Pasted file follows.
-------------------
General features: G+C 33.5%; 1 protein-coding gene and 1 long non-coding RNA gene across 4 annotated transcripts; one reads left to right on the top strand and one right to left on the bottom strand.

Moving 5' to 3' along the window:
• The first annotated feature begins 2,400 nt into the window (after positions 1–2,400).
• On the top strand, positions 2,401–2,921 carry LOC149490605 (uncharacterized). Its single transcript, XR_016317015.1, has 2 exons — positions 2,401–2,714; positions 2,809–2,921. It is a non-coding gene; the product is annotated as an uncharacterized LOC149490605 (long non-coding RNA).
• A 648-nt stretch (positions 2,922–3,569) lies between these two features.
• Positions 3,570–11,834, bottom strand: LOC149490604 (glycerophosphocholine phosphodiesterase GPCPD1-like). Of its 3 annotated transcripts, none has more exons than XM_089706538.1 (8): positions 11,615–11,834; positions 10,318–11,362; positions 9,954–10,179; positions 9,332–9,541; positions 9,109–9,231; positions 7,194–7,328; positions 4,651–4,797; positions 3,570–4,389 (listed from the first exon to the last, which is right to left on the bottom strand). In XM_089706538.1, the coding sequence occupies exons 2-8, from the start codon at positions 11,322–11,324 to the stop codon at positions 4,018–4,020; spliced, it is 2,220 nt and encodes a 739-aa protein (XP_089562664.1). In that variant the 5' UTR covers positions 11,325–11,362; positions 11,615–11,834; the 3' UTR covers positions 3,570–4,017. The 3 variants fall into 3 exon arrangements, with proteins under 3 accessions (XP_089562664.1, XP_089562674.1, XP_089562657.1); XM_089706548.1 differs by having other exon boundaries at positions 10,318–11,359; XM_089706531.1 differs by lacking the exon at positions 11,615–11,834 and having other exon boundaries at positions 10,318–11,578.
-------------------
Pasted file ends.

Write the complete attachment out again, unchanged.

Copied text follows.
General features: G+C 33.5%; 1 protein-coding gene and 1 long non-coding RNA gene across 4 annotated transcripts; one reads left to right on the top strand and one right to left on the bottom strand.

Moving 5' to 3' along the window:
• The first annotated feature begins 2,400 nt into the window (after positions 1–2,400).
• On the top strand, positions 2,401–2,921 carry LOC149490605 (uncharacterized). Its single transcript, XR_016317015.1, has 2 exons — positions 2,401–2,714; positions 2,809–2,921. It is a non-coding gene; the product is annotated as an uncharacterized LOC149490605 (long non-coding RNA).
• A 648-nt stretch (positions 2,922–3,569) lies between these two features.
• Positions 3,570–11,834, bottom strand: LOC149490604 (glycerophosphocholine phosphodiesterase GPCPD1-like). Of its 3 annotated transcripts, none has more exons than XM_089706538.1 (8): positions 11,615–11,834; positions 10,318–11,362; positions 9,954–10,179; positions 9,332–9,541; positions 9,109–9,231; positions 7,194–7,328; positions 4,651–4,797; positions 3,570–4,389 (listed from the first exon to the last, which is right to left on the bottom strand). In XM_089706538.1, the coding sequence occupies exons 2-8, from the start codon at positions 11,322–11,324 to the stop codon at positions 4,018–4,020; spliced, it is 2,220 nt and encodes a 739-aa protein (XP_089562664.1). In that variant the 5' UTR covers positions 11,325–11,362; positions 11,615–11,834; the 3' UTR covers positions 3,570–4,017. The 3 variants fall into 3 exon arrangements, with proteins under 3 accessions (XP_089562664.1, XP_089562674.1, XP_089562657.1); XM_089706548.1 differs by having other exon boundaries at positions 10,318–11,359; XM_089706531.1 differs by lacking the exon at positions 11,615–11,834 and having other exon boundaries at positions 10,318–11,578.